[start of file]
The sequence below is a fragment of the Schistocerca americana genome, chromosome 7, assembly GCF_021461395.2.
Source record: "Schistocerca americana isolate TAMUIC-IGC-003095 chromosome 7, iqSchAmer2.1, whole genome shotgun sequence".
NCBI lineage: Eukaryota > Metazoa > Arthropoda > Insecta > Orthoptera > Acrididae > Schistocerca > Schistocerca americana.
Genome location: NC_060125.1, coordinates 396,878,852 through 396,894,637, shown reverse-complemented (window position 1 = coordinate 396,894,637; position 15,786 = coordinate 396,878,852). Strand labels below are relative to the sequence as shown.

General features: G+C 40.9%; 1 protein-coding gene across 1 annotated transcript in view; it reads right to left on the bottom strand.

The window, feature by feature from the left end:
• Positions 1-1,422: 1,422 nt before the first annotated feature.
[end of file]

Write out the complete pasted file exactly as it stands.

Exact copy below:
The sequence below is a fragment of the Schistocerca americana genome, chromosome 7, assembly GCF_021461395.2.
Source record: "Schistocerca americana isolate TAMUIC-IGC-003095 chromosome 7, iqSchAmer2.1, whole genome shotgun sequence".
NCBI lineage: Eukaryota > Metazoa > Arthropoda > Insecta > Orthoptera > Acrididae > Schistocerca > Schistocerca americana.
Genome location: NC_060125.1, coordinates 396,878,852 through 396,894,637, shown reverse-complemented (window position 1 = coordinate 396,894,637; position 15,786 = coordinate 396,878,852). Strand labels below are relative to the sequence as shown.

General features: G+C 40.9%; 1 protein-coding gene across 1 annotated transcript in view; it reads right to left on the bottom strand.

The window, feature by feature from the left end:
• Positions 1-1,422: 1,422 nt before the first annotated feature.